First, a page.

In today’s technological aspirations, we’ve encountered countless modern and more advanced devices that aim to simplify life. It is believed that we humans will be facing more as the year’s progress, and we might be able to solve problems that have been a burden for centuries.
In the medical field of technology, there are different tools, devices
Ultrasound is a medical test that scans and captures images inside the body through frequency waves. It is also known as sonography. During pregnancy, it is used by healthcare professionals to view the fetus to know its condition by giving them images and videos.
Mobile Ultrasound is now possible with the help of new technology using only your mobile phones or tablets. Accordingly, this is another product of artificial intelligence or AI that will be soon capable of treating diseases. Portable ultrasound was first developed in Seattle and is now widely used in medical schools and by healthcare professionals who are serving in the “battlefields” where this type is most convenient.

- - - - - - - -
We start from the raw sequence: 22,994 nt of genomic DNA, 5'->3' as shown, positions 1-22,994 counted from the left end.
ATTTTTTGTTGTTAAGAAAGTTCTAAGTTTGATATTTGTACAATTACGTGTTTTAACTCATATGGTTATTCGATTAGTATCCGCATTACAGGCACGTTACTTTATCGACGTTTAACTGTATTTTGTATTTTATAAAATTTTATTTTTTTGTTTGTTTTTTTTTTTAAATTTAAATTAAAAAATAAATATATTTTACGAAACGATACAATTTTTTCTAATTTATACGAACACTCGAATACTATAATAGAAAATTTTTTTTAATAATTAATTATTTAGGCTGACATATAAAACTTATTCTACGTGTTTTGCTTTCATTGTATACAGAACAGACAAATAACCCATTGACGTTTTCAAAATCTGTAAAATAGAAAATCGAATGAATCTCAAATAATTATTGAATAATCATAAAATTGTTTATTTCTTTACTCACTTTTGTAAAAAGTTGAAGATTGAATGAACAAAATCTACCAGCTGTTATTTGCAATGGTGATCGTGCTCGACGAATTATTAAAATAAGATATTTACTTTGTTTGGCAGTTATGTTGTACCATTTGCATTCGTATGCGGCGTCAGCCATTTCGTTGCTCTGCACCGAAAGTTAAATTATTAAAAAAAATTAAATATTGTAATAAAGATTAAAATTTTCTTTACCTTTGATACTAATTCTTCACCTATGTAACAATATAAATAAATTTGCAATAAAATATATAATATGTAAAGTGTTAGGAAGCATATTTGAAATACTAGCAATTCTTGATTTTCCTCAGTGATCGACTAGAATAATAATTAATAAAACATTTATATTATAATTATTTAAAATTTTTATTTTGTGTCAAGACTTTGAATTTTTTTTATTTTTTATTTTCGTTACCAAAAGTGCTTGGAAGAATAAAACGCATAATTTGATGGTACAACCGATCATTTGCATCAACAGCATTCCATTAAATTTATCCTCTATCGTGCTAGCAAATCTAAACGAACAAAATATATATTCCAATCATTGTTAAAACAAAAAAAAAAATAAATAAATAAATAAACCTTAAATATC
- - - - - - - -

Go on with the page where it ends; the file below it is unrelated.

This tool is a “game-changer” in medical technology according to a physician at the University of Washington. It is a helpful device for those who have limited resources at the moment since it is just handy and lightweight. The mobile ultrasound is also a cost-saver since it is cheaper than any ultrasound devices available. Price ranges from $10,000 below compared to the cart-based models that can cost up to $200,000.
The mobile ultrasound works through merely connecting it to your mobile phone or tablet. The developers of this portable ultrasound are Philips Lumify, Bothell-based SonoSite, and Vancouver-based Clarius.
Medical professionals and Universities have already approved the use of this device. However, it is not a replacement for the larger ultrasound devices. It will only be used for emergency purposes and first checking on patients; the larger models are will still be used.
The advancement in technology and bioengineering in this area is still on process, and there are still some reservations for it according to a senior principal engineer at the University of Washington.